And Greenwich council – the London borough where I live – sent 61 pages, including information on my library card, council tax, electoral registration, rubbish collection and parking fines. And medical records are the most revealing of all. Mine show that, aged just 20 days, I had an infection in my right index finger.
Aged 11 months, I was treated for conjunctivitis in both eyes.
As well as records of every GP visit, information was provided by hospitals, both public and private, and dentists. And insurer Legal and General have on record that my wife tested negative for HIV – the test was to qualify for life assurance cover.
Liberty director Shami Chakrabarti”It seems a combination of greedy contractors and complacent politicians have devalued personal privacy in Britain.
“The profiling of our supermarket habits is bad enough. Your shopping basket can reveal whether you have sex, kids, medical or dietary issues and what you read and watch. We need to be far more careful and demanding before signing up to loyalty schemes.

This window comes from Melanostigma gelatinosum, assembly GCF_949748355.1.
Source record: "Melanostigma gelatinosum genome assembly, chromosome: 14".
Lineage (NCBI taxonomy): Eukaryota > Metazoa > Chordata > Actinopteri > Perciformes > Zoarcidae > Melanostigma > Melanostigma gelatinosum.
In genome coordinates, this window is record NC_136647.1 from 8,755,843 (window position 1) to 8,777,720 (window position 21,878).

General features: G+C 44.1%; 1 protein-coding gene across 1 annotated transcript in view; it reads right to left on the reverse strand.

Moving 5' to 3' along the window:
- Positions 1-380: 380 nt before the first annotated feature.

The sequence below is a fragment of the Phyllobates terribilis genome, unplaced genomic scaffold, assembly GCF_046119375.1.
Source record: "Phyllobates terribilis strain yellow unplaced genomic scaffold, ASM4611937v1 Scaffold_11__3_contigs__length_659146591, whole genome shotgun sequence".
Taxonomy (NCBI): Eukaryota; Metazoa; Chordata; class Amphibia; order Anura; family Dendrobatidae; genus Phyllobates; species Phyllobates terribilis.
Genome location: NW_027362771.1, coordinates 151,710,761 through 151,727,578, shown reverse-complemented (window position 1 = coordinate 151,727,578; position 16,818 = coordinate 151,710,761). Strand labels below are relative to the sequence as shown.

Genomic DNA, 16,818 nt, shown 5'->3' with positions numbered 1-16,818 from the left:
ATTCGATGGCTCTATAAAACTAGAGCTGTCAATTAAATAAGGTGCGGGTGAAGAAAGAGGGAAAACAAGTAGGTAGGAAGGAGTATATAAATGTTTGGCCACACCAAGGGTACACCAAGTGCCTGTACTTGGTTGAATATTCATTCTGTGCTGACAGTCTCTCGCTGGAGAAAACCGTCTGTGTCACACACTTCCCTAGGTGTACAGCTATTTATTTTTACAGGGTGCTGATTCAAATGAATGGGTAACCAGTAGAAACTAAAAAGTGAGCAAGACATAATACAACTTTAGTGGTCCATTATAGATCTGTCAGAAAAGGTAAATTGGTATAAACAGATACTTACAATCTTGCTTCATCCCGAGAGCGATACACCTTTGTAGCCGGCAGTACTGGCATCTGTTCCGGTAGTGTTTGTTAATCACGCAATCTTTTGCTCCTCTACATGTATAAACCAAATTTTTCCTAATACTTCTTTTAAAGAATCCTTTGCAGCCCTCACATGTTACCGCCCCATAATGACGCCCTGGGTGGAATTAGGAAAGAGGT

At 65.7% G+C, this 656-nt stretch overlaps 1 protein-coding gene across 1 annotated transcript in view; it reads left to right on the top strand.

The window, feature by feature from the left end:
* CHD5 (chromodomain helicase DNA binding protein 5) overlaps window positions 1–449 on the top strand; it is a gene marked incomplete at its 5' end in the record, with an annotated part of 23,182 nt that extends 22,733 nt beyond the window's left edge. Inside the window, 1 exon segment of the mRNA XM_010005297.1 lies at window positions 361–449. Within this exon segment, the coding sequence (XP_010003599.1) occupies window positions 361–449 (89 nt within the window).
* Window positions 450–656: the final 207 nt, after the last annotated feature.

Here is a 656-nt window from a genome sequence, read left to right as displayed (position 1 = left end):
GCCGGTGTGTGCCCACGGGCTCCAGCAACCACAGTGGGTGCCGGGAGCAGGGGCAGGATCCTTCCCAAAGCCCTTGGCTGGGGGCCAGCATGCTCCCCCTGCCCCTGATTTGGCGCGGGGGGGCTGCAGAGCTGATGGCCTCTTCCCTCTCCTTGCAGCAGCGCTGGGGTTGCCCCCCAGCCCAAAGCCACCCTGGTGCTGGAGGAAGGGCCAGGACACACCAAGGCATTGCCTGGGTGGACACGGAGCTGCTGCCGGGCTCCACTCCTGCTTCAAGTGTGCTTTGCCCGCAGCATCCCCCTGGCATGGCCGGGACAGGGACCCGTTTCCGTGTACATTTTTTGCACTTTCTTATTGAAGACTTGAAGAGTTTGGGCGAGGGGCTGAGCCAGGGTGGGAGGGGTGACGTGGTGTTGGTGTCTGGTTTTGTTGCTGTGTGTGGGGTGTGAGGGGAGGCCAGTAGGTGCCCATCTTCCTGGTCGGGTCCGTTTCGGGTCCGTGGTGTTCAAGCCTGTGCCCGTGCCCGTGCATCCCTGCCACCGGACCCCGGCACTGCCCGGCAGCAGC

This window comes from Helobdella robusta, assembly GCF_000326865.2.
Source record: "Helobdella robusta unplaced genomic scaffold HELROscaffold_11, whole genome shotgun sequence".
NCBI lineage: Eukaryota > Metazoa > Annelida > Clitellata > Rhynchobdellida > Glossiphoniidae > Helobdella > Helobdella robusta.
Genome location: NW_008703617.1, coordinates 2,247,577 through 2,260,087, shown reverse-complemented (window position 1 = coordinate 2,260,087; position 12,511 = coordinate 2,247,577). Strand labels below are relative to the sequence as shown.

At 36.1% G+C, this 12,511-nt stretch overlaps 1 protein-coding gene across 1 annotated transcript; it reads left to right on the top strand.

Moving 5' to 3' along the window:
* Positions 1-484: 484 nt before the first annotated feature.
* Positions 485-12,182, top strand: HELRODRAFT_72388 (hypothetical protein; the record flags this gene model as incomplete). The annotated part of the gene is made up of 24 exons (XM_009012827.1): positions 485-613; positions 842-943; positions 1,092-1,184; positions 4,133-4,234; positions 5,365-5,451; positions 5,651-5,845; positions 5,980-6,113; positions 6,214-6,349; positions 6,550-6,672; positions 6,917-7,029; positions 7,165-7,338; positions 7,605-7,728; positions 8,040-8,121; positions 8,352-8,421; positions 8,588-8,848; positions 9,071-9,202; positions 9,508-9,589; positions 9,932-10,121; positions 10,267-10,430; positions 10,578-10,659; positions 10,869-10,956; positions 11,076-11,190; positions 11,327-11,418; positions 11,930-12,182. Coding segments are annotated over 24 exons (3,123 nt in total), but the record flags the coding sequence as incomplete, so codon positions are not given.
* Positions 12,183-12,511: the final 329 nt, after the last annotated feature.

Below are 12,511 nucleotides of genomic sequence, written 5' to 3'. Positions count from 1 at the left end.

“But sometimes there’s no choice. When data is taken by compulsion, that’s even more serious. The ID madness is a loyalty card too far. Instead of offering discounts, it would cost us in privacy and race relations as well as billions in cash.
“Phone records, the DNA database and a whole host of other big computers may have their place but isn’t it time we gave more thought to whose information and how much is stockpiled, to be shared, lost or corrupted in the future? “Let”s reclaim our privacy and keep Big Brother on the small screen.”
Top tips on how best to get info
You have a right to access information that organisations hold about you. Asking them for information is known as making a “subject access request”. To who can I make a subject access request?
You can make a subject access request to any organisation you believe holds information about you.